What is the efficiency of converting crude oil to gasoline?

For example, the generation of electricty from a coal fired power station is about 31% efficient. Does anybody have any info on refining oil? Thanks

One Response to “What is the efficiency of converting crude oil to gasoline?”

  1. Edesigner Says:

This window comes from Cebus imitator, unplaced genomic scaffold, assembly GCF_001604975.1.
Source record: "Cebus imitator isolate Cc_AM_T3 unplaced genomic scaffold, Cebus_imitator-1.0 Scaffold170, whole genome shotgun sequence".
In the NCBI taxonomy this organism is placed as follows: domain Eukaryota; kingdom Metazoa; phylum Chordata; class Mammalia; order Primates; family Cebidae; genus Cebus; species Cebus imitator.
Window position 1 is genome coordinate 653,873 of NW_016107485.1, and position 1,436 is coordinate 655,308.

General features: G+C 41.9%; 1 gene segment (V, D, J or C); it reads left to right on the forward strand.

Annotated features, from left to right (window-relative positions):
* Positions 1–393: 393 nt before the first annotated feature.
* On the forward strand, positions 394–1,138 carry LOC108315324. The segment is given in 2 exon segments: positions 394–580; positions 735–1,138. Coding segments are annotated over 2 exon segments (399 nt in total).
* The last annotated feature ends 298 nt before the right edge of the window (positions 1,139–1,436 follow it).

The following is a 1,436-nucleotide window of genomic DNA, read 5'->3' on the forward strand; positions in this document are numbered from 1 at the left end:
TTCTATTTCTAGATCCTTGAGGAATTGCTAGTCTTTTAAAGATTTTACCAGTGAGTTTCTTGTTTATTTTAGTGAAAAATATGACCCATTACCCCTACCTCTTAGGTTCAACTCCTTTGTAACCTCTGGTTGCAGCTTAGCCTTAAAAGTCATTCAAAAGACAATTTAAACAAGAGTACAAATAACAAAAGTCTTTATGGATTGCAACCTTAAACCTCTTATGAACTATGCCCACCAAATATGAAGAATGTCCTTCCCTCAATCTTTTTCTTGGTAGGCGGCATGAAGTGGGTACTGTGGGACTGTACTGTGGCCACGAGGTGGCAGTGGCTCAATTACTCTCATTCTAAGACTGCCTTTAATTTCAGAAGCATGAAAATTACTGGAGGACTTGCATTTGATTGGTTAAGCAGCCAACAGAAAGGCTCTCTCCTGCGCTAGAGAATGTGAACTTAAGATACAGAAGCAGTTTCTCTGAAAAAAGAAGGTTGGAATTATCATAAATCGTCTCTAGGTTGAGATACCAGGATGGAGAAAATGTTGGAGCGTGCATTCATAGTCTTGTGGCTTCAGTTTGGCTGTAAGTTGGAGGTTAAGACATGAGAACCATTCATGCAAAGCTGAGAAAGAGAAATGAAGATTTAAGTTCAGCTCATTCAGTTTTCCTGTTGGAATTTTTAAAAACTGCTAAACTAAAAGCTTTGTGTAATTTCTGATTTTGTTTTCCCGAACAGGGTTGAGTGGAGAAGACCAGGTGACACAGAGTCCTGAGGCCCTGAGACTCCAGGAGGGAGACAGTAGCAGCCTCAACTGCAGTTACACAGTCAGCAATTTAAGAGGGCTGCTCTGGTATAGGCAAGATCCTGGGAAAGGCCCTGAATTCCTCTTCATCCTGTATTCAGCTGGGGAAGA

Well yes and no…The cracking of the oil globule into chemical lights is not quite the same as burning a fuel to produce electricity and then calculating the proposed btu output against the actual output. Heres the reason…When oil is heated there is a point at which the odd shaped hydrocarbon molecule starts pulling itself apart ,,vibrating if you will, and resulting in (at that pressure and temperature ) a specific type of refined product..Like gasoline (naptha raw) . to get that fluid from the original combination one must invest quite a bit of energy..To rough that flow out though lets say for every barrel of oil you get 12% usable lights for napthat production ..the rest is Diesel , Motor Oil, and for all i know this is what my toothbrush is made of as well..so just to get us there it cost us 100$ per barrel and a barrel is about 50 gallons and we only get 12% return for gasoline (Naptha). So for that 100$ we only made 6 gallons of gas..at 3.00$ per gallon we only have 18dollars return..From a logistics point of view gasoline does not return as much as say Diesel which is easier to make and cheaper ..It sells for more than gasoline and compared to gasoline we use 50 times as much…So with the entire country moving freight on Diesel you can see why OIL folks want to make something that is cheaper and can be sold for more money…Back to your question though…the numerical efficiency of producing gasolinebased on monetary gain is 18%+/- 7%…..So the future is coming at a rapid rate lets get out there and find something else…Good luck from the E…